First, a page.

Backstage with Our Co-Founder, Marianna For those of you who may not know, our co-founder Marianna Mott Newirth recently premiered her latest libretto, Mechanisms, as a part of Opera Theatre of St. Louis’ New Works Collective this month. This opera shares a new kind of story of Roe, a neurodivergent girl, and her challenges and triumphs as she makes her path through math class and life. In creating this work, Marianna drew from her own life experiences of growing up with dyslexia and dyscalculia, and we felt it was important to share her experience, bringing Roe’s story to life with all of you. Please enjoy this letter from our co-founder, Marianna.Roe sitting on the ground center stage being embraced by her parents with a colorful mosaic backgroundPhoto taken by Philip Hamer. From left: Kristy Swann as Mrs Waldman, Aaren Rivard as Dean, Helen Zhibing Huang as Roe, and Maria Consamus as Lori“Roe’s journey to the stage started in March 2023, when a community panel of St. Louis artists, entrepreneurs, and advocates selected my pitch for Mechanisms (then untitled) to be part of Opera Theatre of St. Louis’ New Works Collective in 2024. What makes this program unique is that the Opera Theatre of St. Louis (OTSL) gave the power to the community-based panel to decide what stories were important to share. At the end of the selection process, three diverse operas about transmission, acceptance, and love remained.
I was paired with composer J. E. Hernández to create “Mechanisms,” who brought a profound atmospheric aesthetic to the story of Roe, a neurodivergent girl in fifth-grade math class, that truly evoked memory and color. I chose to give Roe grapheme-color synesthesia because the visual/color component of the ‘learning disability’ allowed for creativity on the stage, bringing the audience into the mind and world of a neurodivergent individual. With this, we were able to take my composer José’s colorful musical talents, Maestro Aquino’s innovative music direction, and director Kimille Galarita Howard’s keen staging and design to visually and audibly encapsulate Roe’s everyday experiences in a way that illustrated her neurodivergence a wonderful new world to the audience as opposed to a life disadvantage.Starting with my own experience with dyslexia and dyscalculia and building on core memories, I began writing the libretto. Still, I was sure to do extensive research on learning disabilities and grapheme-color synesthesia to look past my own subjective experience. I wanted to ensure I was entering an objective world of people with neurodivergent approaches to living when creating this libretto. One article I came across in my research listed stories from celebrities living with learning disabilities, including Cher and Henry Winkler, whose neurodivergence helped them become the well-known figures they are today. Stack of score books for the different operas being presented as part of the New Works CollectiveInitially, I had titled the work Coping Mechanisms, but after reading that article and speaking with my composer José, we dropped the “coping” and embraced the “mechanisms” we nuerodivergents use to bring value and richness to the world around us. Everything about this work was meant to empower, and we finally had the title to fit.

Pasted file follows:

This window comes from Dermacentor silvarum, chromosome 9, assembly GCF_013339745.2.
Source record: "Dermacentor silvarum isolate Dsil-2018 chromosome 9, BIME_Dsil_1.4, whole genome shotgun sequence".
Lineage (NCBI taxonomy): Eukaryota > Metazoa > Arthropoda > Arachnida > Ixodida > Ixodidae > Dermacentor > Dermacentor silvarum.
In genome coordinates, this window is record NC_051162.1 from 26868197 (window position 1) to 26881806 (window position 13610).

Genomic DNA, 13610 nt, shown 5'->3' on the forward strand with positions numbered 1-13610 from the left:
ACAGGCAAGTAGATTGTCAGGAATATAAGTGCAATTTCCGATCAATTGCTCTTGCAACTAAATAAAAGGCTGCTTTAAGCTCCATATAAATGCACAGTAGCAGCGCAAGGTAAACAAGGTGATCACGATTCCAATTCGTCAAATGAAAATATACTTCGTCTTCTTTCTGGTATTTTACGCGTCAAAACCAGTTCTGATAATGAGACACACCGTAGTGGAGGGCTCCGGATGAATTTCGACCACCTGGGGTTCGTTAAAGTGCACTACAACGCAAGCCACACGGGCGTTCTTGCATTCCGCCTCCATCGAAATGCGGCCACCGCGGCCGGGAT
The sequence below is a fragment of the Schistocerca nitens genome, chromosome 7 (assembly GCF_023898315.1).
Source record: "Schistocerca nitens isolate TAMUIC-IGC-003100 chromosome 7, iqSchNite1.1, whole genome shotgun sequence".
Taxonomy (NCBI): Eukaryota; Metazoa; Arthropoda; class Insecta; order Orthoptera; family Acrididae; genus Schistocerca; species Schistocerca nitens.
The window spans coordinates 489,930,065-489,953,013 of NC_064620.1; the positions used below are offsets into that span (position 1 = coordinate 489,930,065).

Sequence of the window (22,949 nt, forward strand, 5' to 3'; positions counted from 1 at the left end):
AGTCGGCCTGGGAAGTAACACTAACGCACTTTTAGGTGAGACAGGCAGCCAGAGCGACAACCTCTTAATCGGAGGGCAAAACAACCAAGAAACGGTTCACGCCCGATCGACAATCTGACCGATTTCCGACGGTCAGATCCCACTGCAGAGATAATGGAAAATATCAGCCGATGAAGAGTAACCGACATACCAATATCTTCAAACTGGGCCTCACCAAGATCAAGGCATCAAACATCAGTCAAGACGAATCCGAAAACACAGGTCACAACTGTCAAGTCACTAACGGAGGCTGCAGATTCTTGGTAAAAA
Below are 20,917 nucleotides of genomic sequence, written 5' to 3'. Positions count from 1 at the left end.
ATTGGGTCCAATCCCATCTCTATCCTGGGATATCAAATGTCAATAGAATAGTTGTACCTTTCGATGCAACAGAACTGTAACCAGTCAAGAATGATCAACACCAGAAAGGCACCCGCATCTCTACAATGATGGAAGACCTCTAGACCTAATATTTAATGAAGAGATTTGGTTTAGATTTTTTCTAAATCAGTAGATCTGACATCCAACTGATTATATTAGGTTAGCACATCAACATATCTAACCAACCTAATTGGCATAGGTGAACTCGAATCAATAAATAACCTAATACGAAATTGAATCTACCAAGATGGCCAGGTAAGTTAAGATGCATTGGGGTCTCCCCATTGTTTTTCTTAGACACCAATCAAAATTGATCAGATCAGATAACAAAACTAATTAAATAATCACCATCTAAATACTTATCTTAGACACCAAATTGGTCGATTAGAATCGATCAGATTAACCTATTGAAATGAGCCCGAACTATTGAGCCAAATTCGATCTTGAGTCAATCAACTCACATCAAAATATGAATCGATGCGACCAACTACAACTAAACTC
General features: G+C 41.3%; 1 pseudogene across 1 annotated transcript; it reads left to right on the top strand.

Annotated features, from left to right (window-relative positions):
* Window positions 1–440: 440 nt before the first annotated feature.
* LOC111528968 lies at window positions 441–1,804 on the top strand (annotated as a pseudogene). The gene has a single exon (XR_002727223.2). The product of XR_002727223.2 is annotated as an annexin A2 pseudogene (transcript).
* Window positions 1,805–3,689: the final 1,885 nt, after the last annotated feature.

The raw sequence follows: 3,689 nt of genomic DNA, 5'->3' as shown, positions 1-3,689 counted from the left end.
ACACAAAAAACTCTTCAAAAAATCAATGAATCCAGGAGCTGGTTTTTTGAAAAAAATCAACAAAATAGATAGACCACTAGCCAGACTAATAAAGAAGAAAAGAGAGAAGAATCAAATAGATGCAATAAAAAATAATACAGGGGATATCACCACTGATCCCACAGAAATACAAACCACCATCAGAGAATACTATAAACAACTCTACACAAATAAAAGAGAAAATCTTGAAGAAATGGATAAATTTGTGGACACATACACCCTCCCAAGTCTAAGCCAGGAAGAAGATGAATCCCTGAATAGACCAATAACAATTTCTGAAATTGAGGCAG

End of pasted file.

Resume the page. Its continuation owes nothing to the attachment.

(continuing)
Once the libretto was complete, OTSL held a table read with professional actors to go through it without music, helping us see the characters’ relationships and envision the work’s total arc. This allowed me to rearrange scenes, adjust characters, and focus on Roe’s mindmap as she processed information. From there, I could map out the outer world’s expectations that are projected onto Roe’s experience, uncovering the inherent conflict of the work. Group image of all the creators featured in the New Works CollectivePictured: OTSL’s New Works Collective Second CohortThroughout the run, I was approached by numerous people who related deeply to the work, either through their own experiences in school or as parents of neurodivergent children like Roe. It was profoundly rewarding to see how many people were so grateful for the accurate and compassionate representation of neurodivergence they saw through our opera on stage. I see Mechanisms as an advocacy piece for the Roes in the world—it’s a message to the educational system and neurotypical world as a whole to think differently when encountering neurodivergence and allow space to learn from our different brains. 
– Marianna Mott Newirth”
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